About the Author(s)

Antoinette V. Chateau Email symbol
Department of Dermatology, Grey’s Hospital, Pietermaritzburg, South Africa

Department of Dermatology, Faculty of Health Sciences, University of KwaZulu-Natal, Durban, South Africa

Nceba Gqaleni symbol
Discipline of Traditional Medicine, School of Nursing and Public Health, University of KwaZulu-Natal, Durban, South Africa

Africa Health Research Institute, Durban, South Africa

Colleen Aldous symbol
Department of Genetics, Faculty of Health Sciences, University of KwaZulu-Natal, Durban, South Africa

Ncoza Dlova symbol
Department of Dermatology, Faculty of Health Sciences, University of KwaZulu-Natal, Durban, South Africa

David Blackbeard symbol
Department of Clinical Psychology, Grey’s Hospital, Pietermaritzburg, South Africa

Department of Psychiatry, Faculty of Health Science, University of KwaZulu-Natal, Durban, South Africa


Chateau, A.V., Gqaleni, N., Aldous, C., Dlova, N. & Blackbeard, D., 2023, ‘A qualitative study on traditional healers’ perceptions and management of epidermolysis bullosa, Health SA Gesondheid 28(0), a2266. https://doi.org/10.4102/hsag.v28i0.2266

Original Research

A qualitative study on traditional healers’ perceptions and management of epidermolysis bullosa

Antoinette V. Chateau, Nceba Gqaleni, Colleen Aldous, Ncoza Dlova, David Blackbeard

Received: 22 Nov. 2022; Accepted: 17 May 2023; Published: 28 Aug. 2023

Copyright: © 2023. The Author(s). Licensee: AOSIS.
This is an Open Access article distributed under the terms of the Creative Commons Attribution License, which permits unrestricted use, distribution, and reproduction in any medium, provided the original work is properly cited.


Background: Epidermolysis bullosa (EB) is a rare, incurable genodermatosis causing blisters that can result in multisystemic complications and death. Limited data exists on EB in South Africa. Research indicates that the majority of African patients consult traditional health practitioners (THPs) before seeking allopathic healthcare.

Aim: This study aims to understand THPs belief systems, experiences, perceptions and management of EB patients and their families in the social and cultural context to improve the healthcare of EB patients.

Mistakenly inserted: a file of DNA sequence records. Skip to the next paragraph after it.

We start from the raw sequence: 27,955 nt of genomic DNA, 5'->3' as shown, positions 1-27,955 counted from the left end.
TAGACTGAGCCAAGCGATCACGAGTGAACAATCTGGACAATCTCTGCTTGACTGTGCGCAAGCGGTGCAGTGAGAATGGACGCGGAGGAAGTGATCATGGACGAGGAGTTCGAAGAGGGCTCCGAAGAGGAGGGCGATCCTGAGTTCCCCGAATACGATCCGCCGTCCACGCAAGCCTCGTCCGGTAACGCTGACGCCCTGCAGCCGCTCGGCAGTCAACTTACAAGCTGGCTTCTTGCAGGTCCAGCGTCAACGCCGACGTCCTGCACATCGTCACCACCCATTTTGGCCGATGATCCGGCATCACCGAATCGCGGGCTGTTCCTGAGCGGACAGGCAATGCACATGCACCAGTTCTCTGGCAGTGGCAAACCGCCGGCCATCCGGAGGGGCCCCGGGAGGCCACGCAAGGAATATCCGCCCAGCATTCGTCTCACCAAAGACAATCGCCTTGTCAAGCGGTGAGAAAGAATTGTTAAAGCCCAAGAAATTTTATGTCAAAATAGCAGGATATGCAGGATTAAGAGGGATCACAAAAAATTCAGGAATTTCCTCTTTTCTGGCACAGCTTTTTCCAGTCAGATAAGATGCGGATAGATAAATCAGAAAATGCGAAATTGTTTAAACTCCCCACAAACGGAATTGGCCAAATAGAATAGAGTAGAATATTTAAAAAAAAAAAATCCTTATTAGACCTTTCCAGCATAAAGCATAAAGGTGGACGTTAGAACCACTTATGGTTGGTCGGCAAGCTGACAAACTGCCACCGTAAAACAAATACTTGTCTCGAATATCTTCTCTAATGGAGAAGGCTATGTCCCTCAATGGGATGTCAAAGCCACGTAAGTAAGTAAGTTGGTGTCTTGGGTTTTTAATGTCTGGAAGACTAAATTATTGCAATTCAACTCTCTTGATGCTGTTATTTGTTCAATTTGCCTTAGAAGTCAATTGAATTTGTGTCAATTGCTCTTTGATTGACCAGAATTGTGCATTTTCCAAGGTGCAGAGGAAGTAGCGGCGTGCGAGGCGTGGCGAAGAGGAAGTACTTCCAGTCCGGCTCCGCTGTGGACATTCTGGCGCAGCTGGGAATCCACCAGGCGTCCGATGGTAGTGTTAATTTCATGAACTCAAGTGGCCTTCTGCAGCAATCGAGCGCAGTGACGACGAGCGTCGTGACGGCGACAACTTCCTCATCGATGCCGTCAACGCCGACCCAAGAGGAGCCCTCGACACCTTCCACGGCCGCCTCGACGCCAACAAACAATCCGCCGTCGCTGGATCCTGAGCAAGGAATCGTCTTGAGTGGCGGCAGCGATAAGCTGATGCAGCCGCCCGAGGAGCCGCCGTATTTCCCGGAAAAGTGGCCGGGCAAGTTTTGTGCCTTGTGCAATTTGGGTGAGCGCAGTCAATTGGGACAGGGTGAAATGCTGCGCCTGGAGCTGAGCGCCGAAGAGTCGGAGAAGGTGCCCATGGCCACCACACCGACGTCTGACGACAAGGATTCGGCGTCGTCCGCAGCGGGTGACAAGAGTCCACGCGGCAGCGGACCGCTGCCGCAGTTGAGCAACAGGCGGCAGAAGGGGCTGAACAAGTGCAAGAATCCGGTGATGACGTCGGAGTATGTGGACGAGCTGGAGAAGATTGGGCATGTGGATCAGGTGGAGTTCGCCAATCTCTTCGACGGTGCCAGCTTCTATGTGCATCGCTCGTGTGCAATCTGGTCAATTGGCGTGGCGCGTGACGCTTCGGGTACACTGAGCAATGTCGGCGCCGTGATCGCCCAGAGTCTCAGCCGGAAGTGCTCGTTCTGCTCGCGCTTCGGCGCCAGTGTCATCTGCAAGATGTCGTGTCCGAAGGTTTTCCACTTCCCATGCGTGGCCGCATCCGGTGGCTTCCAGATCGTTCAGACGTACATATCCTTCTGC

Setting: The study setting is Nelson Mandela School of Medicine, Durban, and Grey’s hospital, Pietermaritzburg, KwaZulu-Natal.

Methods: Qualitative in-depth interviews were conducted with 10 THPs. A non-probability, purposive sampling method was used. A two-site qualitative study was guided by interpretative phenomenological analysis. Guba’s trustworthiness framework was used to ensure rigour.

Results: Three male and seven female THPs were interviewed, including sangoma, inyanga and umthandazi. The integration presented five global themes: (1) THP practices, (2) perceptions of THP, (3) experiences of THP with patients with EB, (4) diagnosis and management plans of THP and (5) vision and role of THPs. There were multiple divergent perspectives among the THPs with the shared African worldview.

Conclusion: Understanding THPs belief systems and therapeutic options is crucial for holistic patient management. Knowledge exchange can promote safe healthcare practices and facilitate collaboration between traditional and allopathic health practitioners.

Contribution: This is the first study to explore THPs perceptions and practices regarding EB, a rare disease.

Keywords: traditional health practitioners (THPs); epidermolysis bullosa (EB); traditional practices; rare skin disease; South Africa.


Epidermolysis bullosa (EB) is a rare inherited bullous dermatosis that presents with mucocutaneous fragility (Has et al. 2020). Complications include pain, infections, skin cancer, gastrointestinal, skeletal, lung, heart and kidney pathology (Has et al. 2020). There is no cure for this disorder, and management aims to prevent blister formation and symptomatic care. Thereare very few studies on this rare skin disease in South Africa (SA), and none seek to understand the care practices and role of the traditional health practitioner (THP) in managing these patients.

A great demand is placed on the healthcare sector because of both communicable and non-communicable diseases. A further burden is placed by the influx of patients from surrounding countries who cross the border in search of medical assistance (Mokgobi 2014).

Sixty per cent of people in sub-Saharan Africa live in rural areas where Western medicine is not easily accessible or available, and traditional medicine is widely used to prevent and treat illnesses (Mutola, Pemunta & Ngo 2021). A total of 60% – 70% of the rural South African population seek the help of a THP before consulting a medical doctor; many continue to see a THP after consulting with a medical doctor (Mokgobi 2013; Shizha & Charema 2012). In 2010, Ross et al. documented approximately 250 000–400 000 THPs in SA compared to the 28 000 allopathic healthcare providers (Ross 2010). In 2019, Makaula et al. noted that there were 265 registered dermatologists in SA; 42 (16%) were based in the province of KwaZulu-Natal (KZN), serving a population of over 11 million with only 12 (4.5%) working in the public sector (Makaula et al. 2021).

Patients may turn to traditional medicine, which is more accessible in most rural areas. Moreover, they feel more comfortable and can relate to the THP. Their illnesses are explained in terms of the patient’s social-spiritual meaning systems, in contrast to Western medicine, which emphasises the disease and its pathophysiology (Satimia, Mcbride & Leppard 1998). Patients of THPs may appreciate what is perceived to be a non-judgemental, confidential and undocumented consultation. Patients of THPs may also perceive a continuation of care with one practitioner, whereas in Western biomedical contexts, the patient may experience a range of practitioners and clinical services, particularly in the public health system (Mutola et al. 2021).